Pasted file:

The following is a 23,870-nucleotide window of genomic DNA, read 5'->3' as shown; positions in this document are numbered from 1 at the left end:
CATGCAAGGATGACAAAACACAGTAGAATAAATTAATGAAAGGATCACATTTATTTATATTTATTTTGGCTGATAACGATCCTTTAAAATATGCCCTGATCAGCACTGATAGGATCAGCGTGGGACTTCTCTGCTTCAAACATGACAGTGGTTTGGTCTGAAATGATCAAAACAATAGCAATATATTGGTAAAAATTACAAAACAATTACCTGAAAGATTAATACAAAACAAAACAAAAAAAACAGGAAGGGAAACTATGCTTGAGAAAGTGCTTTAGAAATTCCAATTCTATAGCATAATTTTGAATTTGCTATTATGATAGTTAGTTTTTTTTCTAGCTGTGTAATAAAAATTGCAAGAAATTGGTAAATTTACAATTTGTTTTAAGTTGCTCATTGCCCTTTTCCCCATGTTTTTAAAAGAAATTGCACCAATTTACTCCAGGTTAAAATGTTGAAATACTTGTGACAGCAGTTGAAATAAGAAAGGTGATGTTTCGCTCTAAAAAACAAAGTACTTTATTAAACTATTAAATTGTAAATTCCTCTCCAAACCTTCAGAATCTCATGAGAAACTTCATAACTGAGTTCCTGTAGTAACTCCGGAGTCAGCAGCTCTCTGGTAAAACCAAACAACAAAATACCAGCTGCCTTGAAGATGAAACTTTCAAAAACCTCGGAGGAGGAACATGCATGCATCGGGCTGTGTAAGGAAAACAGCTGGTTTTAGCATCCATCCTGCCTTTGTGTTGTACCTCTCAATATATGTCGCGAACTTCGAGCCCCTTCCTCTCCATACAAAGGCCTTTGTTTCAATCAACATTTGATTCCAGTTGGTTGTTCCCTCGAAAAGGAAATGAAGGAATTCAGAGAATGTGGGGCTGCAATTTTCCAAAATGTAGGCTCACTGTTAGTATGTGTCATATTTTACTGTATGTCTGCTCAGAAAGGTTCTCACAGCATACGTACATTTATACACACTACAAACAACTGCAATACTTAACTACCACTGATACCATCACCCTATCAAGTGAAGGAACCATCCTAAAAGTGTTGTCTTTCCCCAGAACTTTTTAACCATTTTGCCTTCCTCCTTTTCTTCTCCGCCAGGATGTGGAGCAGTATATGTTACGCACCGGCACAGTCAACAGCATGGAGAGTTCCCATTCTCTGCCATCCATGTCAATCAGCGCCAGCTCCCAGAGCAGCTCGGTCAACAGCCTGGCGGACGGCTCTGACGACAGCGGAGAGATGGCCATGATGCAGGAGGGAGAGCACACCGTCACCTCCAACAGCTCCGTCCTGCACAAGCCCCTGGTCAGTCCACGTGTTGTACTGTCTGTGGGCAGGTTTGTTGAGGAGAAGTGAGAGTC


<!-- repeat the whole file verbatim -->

The following is a 23,870-nucleotide window of genomic DNA, read 5'->3' as shown; positions in this document are numbered from 1 at the left end:
CATGCAAGGATGACAAAACACAGTAGAATAAATTAATGAAAGGATCACATTTATTTATATTTATTTTGGCTGATAACGATCCTTTAAAATATGCCCTGATCAGCACTGATAGGATCAGCGTGGGACTTCTCTGCTTCAAACATGACAGTGGTTTGGTCTGAAATGATCAAAACAATAGCAATATATTGGTAAAAATTACAAAACAATTACCTGAAAGATTAATACAAAACAAAACAAAAAAAACAGGAAGGGAAACTATGCTTGAGAAAGTGCTTTAGAAATTCCAATTCTATAGCATAATTTTGAATTTGCTATTATGATAGTTAGTTTTTTTTCTAGCTGTGTAATAAAAATTGCAAGAAATTGGTAAATTTACAATTTGTTTTAAGTTGCTCATTGCCCTTTTCCCCATGTTTTTAAAAGAAATTGCACCAATTTACTCCAGGTTAAAATGTTGAAATACTTGTGACAGCAGTTGAAATAAGAAAGGTGATGTTTCGCTCTAAAAAACAAAGTACTTTATTAAACTATTAAATTGTAAATTCCTCTCCAAACCTTCAGAATCTCATGAGAAACTTCATAACTGAGTTCCTGTAGTAACTCCGGAGTCAGCAGCTCTCTGGTAAAACCAAACAACAAAATACCAGCTGCCTTGAAGATGAAACTTTCAAAAACCTCGGAGGAGGAACATGCATGCATCGGGCTGTGTAAGGAAAACAGCTGGTTTTAGCATCCATCCTGCCTTTGTGTTGTACCTCTCAATATATGTCGCGAACTTCGAGCCCCTTCCTCTCCATACAAAGGCCTTTGTTTCAATCAACATTTGATTCCAGTTGGTTGTTCCCTCGAAAAGGAAATGAAGGAATTCAGAGAATGTGGGGCTGCAATTTTCCAAAATGTAGGCTCACTGTTAGTATGTGTCATATTTTACTGTATGTCTGCTCAGAAAGGTTCTCACAGCATACGTACATTTATACACACTACAAACAACTGCAATACTTAACTACCACTGATACCATCACCCTATCAAGTGAAGGAACCATCCTAAAAGTGTTGTCTTTCCCCAGAACTTTTTAACCATTTTGCCTTCCTCCTTTTCTTCTCCGCCAGGATGTGGAGCAGTATATGTTACGCACCGGCACAGTCAACAGCATGGAGAGTTCCCATTCTCTGCCATCCATGTCAATCAGCGCCAGCTCCCAGAGCAGCTCGGTCAACAGCCTGGCGGACGGCTCTGACGACAGCGGAGAGATGGCCATGATGCAGGAGGGAGAGCACACCGTCACCTCCAACAGCTCCGTCCTGCACAAGCCCCTGGTCAGTCCACGTGTTGTACTGTCTGTGGGCAGGTTTGTTGAGGAGAAGTGAGAGTC